And here we have another one and it’s on Sefton’s doorstep in Walton! I am not saying that all 7 of Sefton’s closing libraries could have been saved like this but I am saying that with innovation maybe they could all have had a future in differing ways.

Oh for the dead hand of local political leaders!

Library losses and a strange ‘volunteer’ thing happening in Sefton Borough

www.bbc.co.uk/news/uk-england-35707956“>www.bbc.co.uk/news/uk-england-35707956

The BBC has the story on its web site – see link above

Fighting for Southport's Libraries

Fighting for Southport’s Libraries

If you type in ‘Sefton’ in the box on the BBC web site article to gain information about your own local authority the following comes up:-

In Sefton since 2010 seven libraries and/or mobile libraries have closed. In 2010 there were 137 paid staff in libraries, compared with 58 now. The council had 80 unpaid volunteers in 2010 and has 164 volunteers today.

rsz_al_collins_at_a_save_aintree_library_public_meeting_on_26th_october_12_2

Now then the interesting and probably astounding thing here (assuming the BBC information is correct) is that the number of volunteers working in Sefton’s remaining libraries has risen substantially over the past 6 years, indeed it has doubled! But why is this a surprise? Well back in the turmoil of Bootle Labour closing Sefton’s libraries 2 or 3 years ago they made it very clear that they did not want volunteers helping to run libraries! The link below is to pertinent blog posting of mine from back in 2014:-

tonyrobertson.mycouncillor.org.uk/2014/02/23/we-simply-do-not-want-volunteers-to-run-council-services-what-other-conclusion-can-you-come-to/

rsz_orrell_library_5

So where does this leave us? The big questions are:-

* Has Labour-run Sefton ditched its opposition to library volunteers? If so when did they make this most welcome policy shift?

* If the volunteers wanting to take over the running of Aintree and College Road Libraries were unacceptable, why was this the case when the Council has seemingly gone on to recruit other volunteers?

* Why were Bootle Labour so opposed to the volunteers running closing libraries in the first place? Or is it more subtle than that in that some volunteers are deemed to be OK whilst others were deemed to be the opposite?

The murky world of Labour-run Sefton Council means we will probably not be getting any answers soon. And that is so sad.

Sefton under Labour – Why can Libraries not be run by volunteers?

www.liverpoolecho.co.uk/news/liverpool-news/five-liverpool-libraries-handed-over-9765609

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The story of Liverpool City Council handing some of its libraries over to volunteers is on the Liverpool Echo web site – see link above.

rsz_al_collins_at_a_save_aintree_library_public_meeting_on_26th_october_12_2

Every time I see a Council handing over its libraries to volunteers to run I say why were Sefton Labour so determined not to allow volunteers to run its closing libraries? It is clearly not a Labour Party thing to keep volunteers at arms length nationally so why in Labour run Sefton?

Sefton Libraries – With elections coming up its time for Labour-run Sefton to say why they stopped volunteers from running closing libraries

www.bbc.co.uk/news/uk-england-lincolnshire-31208967

The article above on the BBC web site shows yet again why volunteers in Sefton should have been given the chance to run the libraries that our Labour-run council had decided to close. In the case above – accessible via the link – it is a Tory run Council but interestingly Labour’s Shadow Culture Minister Chris Bryant is not condemning them for putting the libraries under the control of volunteers. So opposing volunteers running libraries is clearly not a national Labour policy.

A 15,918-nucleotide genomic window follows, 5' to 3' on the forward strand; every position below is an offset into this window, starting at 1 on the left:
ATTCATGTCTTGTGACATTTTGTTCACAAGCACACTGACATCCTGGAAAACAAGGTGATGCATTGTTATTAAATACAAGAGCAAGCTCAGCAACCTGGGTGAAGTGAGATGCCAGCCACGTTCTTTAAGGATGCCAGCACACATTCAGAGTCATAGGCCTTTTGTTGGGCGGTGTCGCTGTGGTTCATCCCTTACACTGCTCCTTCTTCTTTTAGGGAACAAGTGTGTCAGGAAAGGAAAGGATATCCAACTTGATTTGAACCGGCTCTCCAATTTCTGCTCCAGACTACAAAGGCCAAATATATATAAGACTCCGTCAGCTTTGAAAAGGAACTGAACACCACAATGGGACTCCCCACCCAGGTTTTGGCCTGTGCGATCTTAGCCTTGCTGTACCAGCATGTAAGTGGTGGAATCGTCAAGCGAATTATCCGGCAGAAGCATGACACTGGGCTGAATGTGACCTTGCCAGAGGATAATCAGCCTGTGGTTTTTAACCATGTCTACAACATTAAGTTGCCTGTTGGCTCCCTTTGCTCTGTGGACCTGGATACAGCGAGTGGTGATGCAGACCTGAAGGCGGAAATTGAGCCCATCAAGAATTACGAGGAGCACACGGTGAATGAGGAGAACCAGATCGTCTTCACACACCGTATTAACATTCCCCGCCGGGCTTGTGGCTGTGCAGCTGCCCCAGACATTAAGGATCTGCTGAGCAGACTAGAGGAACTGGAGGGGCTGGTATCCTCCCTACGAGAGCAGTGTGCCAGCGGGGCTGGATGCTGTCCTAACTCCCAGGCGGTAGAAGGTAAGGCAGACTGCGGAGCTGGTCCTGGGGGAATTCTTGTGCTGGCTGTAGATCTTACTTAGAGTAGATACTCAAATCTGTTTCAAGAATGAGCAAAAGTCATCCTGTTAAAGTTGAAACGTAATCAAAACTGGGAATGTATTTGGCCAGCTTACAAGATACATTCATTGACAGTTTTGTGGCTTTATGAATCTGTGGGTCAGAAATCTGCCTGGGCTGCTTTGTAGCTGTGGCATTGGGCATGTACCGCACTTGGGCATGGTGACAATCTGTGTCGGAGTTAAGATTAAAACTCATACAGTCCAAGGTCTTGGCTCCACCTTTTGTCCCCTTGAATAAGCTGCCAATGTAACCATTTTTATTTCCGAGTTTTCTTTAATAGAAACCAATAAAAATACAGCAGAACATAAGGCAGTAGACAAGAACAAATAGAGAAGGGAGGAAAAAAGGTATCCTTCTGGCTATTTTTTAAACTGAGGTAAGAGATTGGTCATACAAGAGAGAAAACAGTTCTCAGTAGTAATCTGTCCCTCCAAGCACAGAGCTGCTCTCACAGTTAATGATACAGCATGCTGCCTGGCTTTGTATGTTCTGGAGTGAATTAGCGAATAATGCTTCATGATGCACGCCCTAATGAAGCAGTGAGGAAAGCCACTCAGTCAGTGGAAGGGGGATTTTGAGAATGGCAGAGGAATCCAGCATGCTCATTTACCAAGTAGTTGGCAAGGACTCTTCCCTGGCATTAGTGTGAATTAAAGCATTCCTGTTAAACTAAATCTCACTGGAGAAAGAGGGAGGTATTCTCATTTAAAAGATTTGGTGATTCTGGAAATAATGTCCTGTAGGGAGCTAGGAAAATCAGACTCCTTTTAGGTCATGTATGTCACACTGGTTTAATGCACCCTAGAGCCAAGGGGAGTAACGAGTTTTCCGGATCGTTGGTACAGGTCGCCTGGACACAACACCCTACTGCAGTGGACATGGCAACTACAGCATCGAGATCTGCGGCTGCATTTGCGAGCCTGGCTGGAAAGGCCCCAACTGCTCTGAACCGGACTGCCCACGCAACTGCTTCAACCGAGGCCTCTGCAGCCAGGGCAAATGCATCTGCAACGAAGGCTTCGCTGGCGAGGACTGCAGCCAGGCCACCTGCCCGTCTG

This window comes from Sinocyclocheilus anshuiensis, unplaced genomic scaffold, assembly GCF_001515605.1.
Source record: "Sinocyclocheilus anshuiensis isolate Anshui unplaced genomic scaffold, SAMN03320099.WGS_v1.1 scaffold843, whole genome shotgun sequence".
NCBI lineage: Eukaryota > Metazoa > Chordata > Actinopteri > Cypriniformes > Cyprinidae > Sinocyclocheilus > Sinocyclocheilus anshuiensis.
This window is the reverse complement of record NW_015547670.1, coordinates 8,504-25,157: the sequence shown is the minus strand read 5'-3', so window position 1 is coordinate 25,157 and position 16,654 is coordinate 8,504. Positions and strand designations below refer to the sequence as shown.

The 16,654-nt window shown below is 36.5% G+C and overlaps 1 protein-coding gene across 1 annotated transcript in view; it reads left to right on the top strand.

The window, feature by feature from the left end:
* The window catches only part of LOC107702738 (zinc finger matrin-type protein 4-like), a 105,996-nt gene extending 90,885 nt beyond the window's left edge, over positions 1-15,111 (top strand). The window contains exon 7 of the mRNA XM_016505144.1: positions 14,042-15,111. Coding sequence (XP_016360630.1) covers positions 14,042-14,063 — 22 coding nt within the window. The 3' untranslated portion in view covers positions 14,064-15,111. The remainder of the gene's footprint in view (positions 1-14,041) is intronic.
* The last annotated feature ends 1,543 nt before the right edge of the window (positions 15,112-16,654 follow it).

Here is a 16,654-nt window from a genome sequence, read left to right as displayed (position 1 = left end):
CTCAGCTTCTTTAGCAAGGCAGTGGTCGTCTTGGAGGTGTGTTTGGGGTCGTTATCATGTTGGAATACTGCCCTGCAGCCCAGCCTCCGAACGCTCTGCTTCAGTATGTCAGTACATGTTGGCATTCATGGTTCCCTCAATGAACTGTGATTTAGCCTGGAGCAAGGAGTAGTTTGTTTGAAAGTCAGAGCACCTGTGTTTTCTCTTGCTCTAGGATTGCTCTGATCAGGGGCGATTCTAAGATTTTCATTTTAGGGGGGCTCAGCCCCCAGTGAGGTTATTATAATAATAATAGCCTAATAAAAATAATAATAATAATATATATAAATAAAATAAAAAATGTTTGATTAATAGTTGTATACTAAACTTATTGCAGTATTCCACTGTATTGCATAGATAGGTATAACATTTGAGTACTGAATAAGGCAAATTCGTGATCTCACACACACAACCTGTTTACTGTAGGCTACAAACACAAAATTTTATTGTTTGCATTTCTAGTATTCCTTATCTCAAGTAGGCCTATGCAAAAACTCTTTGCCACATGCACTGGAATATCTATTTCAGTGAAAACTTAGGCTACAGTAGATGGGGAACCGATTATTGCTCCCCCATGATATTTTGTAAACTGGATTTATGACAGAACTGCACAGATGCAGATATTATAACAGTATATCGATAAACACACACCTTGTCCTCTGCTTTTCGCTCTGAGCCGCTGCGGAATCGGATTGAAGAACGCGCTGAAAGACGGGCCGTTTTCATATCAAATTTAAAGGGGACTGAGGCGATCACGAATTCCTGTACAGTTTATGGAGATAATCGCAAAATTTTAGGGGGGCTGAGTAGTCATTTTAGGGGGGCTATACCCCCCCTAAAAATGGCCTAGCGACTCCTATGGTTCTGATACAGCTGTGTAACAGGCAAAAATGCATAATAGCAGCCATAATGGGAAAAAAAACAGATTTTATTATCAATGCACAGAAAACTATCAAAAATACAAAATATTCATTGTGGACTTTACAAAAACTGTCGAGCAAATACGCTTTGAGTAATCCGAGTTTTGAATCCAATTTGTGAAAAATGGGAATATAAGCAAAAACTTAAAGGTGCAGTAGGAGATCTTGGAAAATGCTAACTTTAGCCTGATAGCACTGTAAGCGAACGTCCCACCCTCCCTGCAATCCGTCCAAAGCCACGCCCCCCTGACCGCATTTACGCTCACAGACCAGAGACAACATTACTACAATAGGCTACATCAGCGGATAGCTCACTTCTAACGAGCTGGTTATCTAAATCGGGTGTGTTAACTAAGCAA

Lib Dems fighting for Sefton's Libraries

Lib Dems fighting for Sefton’s Libraries

All we really know about Sefton Labour’s anti-volunteer vote is that they said they did not want volunteers to run the libraries. They have never made a coherent argument for adopting this stance but they did hide behind a Sefton Council-made process via which the volunteers allegedly did not pass go so to speak.

There were two very credible bids from volunteer groups to run Aintree and College Road (Crosby) Libraries; both were told to sling their hooks.

Come on Labour let’s hear from you saying clearly why you opposed giving volunteers a chance. Do you just oppose library volunteers or is your policy one of opposing volunteers helping to run council services generally? If its just that you have a problem with library volunteers why is that?

Liverpool saves its libraries, so why did Sefton close its libraries?

www.bbc.co.uk/news/uk-england-merseyside-29985668

The BBC has the story – see link above

Having worked with campaigners across the Borough of Sefton who were trying to stop the closure of many branch libraries I am left scratching my head. Why can Labour-run Liverpool City Council save its libraries from closure whilst in neighbouring Sefton Borough not only did the Labour-run Council close more than half of its libraries but it also stopped volunteers from running closed libraries too.

Sadly this placard could also read 'NO' to volunteers taking over Aintree Library!

Sadly this placard could also read ‘NO’ to volunteers taking over Aintree Library!

I realise that Liverpool Labour Mayor Joe Anderson was put under a great deal of pressure in Liverpool, not least by Liverpool Lib Dems and Liverpool residents, to back-off from his closure plans but that sort of pressure was also put on Sefton Council’s Labour rulers.

We all know that Council’s are short of money these days but if you can keep a strong and vibrant library network in Liverpool you can surely keep one in next door Sefton.

And for joyful reactions to the saving of Liverpool’s libraries see this link to the Liverpool Echo site:-

www.liverpoolecho.co.uk/news/liverpool-news/pictures-liverpool-users-react-news-8086020